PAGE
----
Popular soul crooner Charles Wilson follows up his successful Delmark label CD If Hearts Were Nickels with this first effort for Severn Records, showcasing his smooth-as-glass voice with a big band and strings. More commercially oriented but retaining a retro style, Wilson sounds like the seasoned veteran he is, with the horns adding class to the proceedings while the strings tastefully avoid dominating the backdrop, all arranged by the legendary Willie Henderson. As the nephew of Little Milton, Wilson cannot help but sound very much like him, but also is a parallel to many other Stax, Motown, and Philly soul singers of yesteryear. If you are a fan of Joe Tex, Curtis Mayfield, Isaac Hayes, or his hero Tyrone Davis, you'll easily enjoy Wilson. Young Monster Mike Welch adds his expertise on the electric guitar, as does the versatile keyboardist Benjie Porecki, and bass guitarist/songwriter Steve Gomes. Wilson does not write any of these tunes, but taps from a wide array of songsmiths well-known in and out of traditional rhythm & blues. Denise LaSalle's tribute to Milton, "Somebody's Tears," is the closest track to pure, downhearted blues with Porecki's organ setting the reflective pace, the title track is rendered in a vexed, wah-wah Mayfield/Superfly style, and "I Don't Want to Take a Chance" really brings home the time capsule retro sound of Davis à la his huge hit "Turn Back the Hands of Time." Gomes contributes three songs; the much slower soul tune "Someone Must Have Taught You," the funkiest track "Put Something into It," with a typical bassline à la the Eddie Harris soul-jazz icon "Listen Here," and the upbeat "I Want to Shout About It," elevated in pace and hope by Wilson's confident singing and the instrumental complement. It might be surprising for Bob Marley fans to hear a version of "Is This Love?," but it always made for a more pure soul tune than reggae, as rendered here in a bluesier vein. With a certain level of sophistication and a refined approach more interested in basics than shouting out, Charles Wilson delivers a learned, professional approach to contemporary R&B. It's a easily accessible style, always firmly grounded in tried-and-true proven formulas that brought the music to the world in the first place.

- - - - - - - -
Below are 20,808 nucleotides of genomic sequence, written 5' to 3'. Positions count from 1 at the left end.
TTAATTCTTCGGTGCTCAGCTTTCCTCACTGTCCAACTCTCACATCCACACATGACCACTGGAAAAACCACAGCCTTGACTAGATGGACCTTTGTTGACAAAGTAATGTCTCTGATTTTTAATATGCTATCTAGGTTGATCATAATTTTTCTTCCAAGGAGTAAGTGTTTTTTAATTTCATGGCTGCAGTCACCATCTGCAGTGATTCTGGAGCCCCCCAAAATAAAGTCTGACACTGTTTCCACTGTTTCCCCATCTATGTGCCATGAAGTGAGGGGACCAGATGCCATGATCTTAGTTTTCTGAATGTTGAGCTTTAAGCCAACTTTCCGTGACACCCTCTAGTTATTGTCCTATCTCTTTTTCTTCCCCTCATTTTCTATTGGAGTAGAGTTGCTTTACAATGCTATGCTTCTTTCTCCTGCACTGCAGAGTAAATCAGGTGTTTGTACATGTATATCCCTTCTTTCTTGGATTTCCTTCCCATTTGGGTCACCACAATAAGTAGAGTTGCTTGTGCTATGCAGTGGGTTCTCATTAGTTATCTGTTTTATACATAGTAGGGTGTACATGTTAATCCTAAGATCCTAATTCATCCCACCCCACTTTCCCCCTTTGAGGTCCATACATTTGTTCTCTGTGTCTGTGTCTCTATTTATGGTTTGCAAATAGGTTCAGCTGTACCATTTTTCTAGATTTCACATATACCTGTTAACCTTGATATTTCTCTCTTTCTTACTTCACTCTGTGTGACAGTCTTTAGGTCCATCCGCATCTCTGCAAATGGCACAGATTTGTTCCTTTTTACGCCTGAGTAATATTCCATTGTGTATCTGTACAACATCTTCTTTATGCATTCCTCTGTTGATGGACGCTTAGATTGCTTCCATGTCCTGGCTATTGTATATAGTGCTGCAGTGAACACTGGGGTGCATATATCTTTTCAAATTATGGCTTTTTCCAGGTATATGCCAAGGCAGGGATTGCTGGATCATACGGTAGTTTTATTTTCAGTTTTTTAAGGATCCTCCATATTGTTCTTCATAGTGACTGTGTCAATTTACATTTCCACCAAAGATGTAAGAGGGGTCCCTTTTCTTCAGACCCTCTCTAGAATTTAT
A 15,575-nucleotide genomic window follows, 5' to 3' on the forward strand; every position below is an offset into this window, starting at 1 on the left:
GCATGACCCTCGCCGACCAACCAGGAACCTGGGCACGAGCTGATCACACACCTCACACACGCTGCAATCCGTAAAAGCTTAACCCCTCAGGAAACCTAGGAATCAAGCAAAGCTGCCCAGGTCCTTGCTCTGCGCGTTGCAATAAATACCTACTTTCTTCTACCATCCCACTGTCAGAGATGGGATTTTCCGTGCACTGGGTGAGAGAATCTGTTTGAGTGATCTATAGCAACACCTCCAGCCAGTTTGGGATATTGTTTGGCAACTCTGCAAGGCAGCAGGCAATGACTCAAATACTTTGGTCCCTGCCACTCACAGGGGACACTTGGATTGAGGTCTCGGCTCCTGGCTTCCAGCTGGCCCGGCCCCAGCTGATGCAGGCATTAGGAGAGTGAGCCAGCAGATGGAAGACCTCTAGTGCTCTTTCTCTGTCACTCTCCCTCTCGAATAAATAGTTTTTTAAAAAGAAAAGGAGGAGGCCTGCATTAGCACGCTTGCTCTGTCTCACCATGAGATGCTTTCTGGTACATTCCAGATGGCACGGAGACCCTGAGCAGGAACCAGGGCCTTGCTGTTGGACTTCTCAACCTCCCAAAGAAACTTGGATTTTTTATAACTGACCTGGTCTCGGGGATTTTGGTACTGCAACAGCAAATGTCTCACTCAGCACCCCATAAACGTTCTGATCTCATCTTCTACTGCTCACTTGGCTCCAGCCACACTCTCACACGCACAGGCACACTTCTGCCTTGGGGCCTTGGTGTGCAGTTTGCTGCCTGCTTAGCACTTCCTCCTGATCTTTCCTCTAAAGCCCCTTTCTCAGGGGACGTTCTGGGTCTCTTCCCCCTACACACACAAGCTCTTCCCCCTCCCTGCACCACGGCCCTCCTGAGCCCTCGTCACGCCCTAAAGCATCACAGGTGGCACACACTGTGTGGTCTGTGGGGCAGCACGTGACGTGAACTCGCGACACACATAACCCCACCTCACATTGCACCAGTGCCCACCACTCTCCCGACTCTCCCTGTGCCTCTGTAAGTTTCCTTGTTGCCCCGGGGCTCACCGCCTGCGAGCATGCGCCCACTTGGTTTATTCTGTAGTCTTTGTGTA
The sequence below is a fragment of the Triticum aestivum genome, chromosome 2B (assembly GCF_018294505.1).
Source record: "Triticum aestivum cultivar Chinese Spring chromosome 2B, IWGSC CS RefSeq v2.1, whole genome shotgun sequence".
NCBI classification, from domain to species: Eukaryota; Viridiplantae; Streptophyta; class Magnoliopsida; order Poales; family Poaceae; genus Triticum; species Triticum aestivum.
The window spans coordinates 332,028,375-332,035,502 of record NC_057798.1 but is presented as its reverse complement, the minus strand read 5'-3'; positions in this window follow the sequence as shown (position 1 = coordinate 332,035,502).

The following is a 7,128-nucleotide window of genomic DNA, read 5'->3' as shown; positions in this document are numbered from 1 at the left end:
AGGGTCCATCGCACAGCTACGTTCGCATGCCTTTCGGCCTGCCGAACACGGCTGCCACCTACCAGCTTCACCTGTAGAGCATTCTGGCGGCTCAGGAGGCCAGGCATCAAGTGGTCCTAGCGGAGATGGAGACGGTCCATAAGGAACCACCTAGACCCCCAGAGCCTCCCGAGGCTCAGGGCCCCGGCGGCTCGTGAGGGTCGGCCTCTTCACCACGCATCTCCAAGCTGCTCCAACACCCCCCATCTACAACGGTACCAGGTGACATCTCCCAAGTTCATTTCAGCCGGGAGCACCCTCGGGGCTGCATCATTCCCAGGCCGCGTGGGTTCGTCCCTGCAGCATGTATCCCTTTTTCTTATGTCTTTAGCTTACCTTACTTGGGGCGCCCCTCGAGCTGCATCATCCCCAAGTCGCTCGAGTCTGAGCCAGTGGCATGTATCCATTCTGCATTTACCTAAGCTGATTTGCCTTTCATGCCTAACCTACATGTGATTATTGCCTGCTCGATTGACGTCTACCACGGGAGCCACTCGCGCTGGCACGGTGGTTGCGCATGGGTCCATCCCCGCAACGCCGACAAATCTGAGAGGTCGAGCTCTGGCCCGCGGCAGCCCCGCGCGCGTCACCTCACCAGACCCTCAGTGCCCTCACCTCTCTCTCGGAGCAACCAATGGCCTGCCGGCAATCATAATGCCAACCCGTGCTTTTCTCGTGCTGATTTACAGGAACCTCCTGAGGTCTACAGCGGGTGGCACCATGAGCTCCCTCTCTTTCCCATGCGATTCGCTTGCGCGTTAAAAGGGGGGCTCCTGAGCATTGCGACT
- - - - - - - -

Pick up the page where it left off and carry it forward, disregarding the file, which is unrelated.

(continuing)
Troubled Child Review
by Michael G. Nastos